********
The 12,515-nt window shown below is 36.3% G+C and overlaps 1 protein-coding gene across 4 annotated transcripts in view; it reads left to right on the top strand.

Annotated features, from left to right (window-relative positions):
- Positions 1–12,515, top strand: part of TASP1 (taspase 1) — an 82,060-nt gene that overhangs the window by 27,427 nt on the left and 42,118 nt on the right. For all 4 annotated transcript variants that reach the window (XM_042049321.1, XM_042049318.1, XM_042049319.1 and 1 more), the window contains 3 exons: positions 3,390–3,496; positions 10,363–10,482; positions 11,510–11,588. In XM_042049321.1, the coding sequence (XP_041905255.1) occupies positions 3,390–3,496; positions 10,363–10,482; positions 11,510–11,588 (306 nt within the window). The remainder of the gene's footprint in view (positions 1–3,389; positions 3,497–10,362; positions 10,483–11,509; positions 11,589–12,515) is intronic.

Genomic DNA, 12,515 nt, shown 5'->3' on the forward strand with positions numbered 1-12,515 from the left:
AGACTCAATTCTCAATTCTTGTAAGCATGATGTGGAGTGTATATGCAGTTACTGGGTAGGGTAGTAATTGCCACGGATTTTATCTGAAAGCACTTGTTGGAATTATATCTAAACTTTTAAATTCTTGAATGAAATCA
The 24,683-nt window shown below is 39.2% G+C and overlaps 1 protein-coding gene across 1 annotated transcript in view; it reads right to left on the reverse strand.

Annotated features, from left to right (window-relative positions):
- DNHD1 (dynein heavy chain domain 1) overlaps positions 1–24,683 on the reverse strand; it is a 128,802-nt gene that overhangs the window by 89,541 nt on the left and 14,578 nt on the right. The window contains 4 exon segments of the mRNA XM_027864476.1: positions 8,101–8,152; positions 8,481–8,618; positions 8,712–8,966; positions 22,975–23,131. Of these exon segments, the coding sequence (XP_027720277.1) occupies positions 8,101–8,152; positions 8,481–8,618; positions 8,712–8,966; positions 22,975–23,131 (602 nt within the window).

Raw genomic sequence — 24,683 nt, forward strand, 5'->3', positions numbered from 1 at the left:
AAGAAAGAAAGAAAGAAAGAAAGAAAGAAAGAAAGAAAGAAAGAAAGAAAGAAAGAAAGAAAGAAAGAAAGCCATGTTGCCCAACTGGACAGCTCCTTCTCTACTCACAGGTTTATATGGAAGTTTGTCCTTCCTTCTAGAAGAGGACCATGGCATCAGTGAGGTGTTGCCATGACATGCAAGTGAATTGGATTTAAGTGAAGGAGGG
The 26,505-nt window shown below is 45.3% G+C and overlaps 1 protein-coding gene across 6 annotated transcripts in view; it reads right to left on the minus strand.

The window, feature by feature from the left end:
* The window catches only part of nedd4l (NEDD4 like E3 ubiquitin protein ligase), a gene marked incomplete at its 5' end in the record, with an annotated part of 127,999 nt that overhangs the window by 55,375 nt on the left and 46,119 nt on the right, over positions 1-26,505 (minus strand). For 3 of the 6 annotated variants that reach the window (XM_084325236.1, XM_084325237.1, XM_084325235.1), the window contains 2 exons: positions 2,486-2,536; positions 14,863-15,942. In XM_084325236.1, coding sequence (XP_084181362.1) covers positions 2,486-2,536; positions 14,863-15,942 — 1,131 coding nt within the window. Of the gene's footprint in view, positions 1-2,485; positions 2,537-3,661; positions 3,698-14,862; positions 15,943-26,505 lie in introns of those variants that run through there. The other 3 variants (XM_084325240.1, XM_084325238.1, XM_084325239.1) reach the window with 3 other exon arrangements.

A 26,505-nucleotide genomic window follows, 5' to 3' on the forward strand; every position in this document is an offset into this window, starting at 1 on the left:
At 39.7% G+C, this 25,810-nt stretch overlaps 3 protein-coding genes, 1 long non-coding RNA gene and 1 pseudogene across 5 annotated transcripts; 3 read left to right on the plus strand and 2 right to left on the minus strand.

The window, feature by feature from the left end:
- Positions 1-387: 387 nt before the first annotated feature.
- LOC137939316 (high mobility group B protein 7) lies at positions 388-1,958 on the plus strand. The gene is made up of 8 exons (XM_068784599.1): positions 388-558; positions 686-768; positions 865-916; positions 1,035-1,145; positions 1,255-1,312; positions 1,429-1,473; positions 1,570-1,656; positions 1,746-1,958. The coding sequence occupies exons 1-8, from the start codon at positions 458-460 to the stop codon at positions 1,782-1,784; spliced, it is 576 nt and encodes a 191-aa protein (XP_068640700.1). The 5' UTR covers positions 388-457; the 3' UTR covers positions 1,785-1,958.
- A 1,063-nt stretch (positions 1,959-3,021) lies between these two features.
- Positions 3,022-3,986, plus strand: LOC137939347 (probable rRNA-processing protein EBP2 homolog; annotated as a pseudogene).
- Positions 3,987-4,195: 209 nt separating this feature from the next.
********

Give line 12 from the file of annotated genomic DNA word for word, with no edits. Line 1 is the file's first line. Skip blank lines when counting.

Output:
The window, feature by feature from the left end: